US Faces $48 Trillion Moment of Truth This Decade, McKinsey Says

The US faces a $48 trillion moment of truth this decade that could see it lapsing into a Japan-like funk of collapsing asset prices and meager economic growth or breaking through to a period of accelerated productivity and greater prosperity.

(Bloomberg) — The US faces a $48 trillion moment of truth this decade that could see it lapsing into a Japan-like funk of collapsing asset prices and meager economic growth or breaking through to a period of accelerated productivity and greater prosperity.

That’s one of the take-aways from a new report by the research arm of consultants McKinsey & Co that looks at a variety of scenarios of how the world economy and financial markets will evolve in the coming years, and how much wealth and output will be generated.

“The future of wealth and growth hangs in the balance,” the McKinsey Global Institute said in the report.

After years of secular stagnation, in which asset prices rose while economic growth lagged, the world is showing signs of tectonic change coming out of the pandemic as inflation surged to levels not seen in decades and geopolitical tensions escalate. 

“The chances that the next 20 years will look markedly different from the past 20 years are high, but it’s not a certainty,” Jan Mischke, a partner at the McKinsey Global Institute in Zurich, said in an interview.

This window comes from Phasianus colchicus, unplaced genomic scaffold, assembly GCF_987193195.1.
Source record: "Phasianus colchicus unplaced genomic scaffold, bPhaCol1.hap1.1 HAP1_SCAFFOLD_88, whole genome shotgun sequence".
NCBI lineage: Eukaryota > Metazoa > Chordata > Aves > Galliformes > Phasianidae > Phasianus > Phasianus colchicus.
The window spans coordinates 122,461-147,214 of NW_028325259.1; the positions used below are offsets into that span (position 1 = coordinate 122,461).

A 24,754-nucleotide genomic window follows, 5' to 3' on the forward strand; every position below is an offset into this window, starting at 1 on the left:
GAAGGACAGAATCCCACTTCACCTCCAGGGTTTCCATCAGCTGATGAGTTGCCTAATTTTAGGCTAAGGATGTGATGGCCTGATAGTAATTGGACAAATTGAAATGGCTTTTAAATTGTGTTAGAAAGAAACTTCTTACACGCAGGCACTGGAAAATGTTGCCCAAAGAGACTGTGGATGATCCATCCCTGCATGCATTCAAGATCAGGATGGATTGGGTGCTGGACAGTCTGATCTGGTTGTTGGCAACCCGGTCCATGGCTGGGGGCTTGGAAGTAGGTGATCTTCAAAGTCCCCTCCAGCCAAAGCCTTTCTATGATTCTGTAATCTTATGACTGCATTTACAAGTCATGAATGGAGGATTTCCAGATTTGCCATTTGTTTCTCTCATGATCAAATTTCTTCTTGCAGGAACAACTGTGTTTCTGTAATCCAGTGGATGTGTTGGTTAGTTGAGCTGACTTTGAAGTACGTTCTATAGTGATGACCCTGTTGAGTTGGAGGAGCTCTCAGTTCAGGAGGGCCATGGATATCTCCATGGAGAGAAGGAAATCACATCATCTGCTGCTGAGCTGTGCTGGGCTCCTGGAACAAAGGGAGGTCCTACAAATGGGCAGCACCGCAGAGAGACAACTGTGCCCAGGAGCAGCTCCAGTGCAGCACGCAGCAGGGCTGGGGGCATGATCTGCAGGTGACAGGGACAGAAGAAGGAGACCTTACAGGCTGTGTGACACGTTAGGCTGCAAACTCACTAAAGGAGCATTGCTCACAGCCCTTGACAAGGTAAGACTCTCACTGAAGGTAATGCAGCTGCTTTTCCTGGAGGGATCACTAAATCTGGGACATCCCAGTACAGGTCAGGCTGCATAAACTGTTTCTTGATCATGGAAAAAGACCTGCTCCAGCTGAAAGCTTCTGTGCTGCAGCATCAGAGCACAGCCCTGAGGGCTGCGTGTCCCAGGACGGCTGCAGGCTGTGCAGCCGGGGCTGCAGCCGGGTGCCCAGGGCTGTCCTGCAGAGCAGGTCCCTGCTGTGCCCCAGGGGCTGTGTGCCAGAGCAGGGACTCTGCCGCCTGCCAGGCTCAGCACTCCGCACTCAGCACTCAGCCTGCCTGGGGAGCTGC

Three of the four paths the institute considers – a return to economic malaise, the dawn of a higher inflation age and a Japan-like meltdown in asset markets – are far from ideal. “Two are ‘pick your poison’ and the third a double dose,” the report said.

In the first, paper wealth continues to climb but growth sags. In the second, the economy strengthens a bit but asset prices suffer. In the third, both economic growth and financial markets deteriorate. 

“The most desirable outcome is to accelerate productivity,” McKinsey said. “Only this scenario combines strong growth in income, wealth and balance sheet health.” 

Under that outcome, household wealth rises $17 trillion, ending $48 trillion higher in 2030 than in the Japan-like scenario.

Achieving faster productivity growth, though, won’t be easy, according to McKinsey.

“Monetary and fiscal policy makers face a predicament: fail to tighten enough, and inflation stays uncomfortably high; tighten too much, and wealth and the financial system face stress,” the report said. “Without faster GDP growth, the line between these outcomes may be very thin.”

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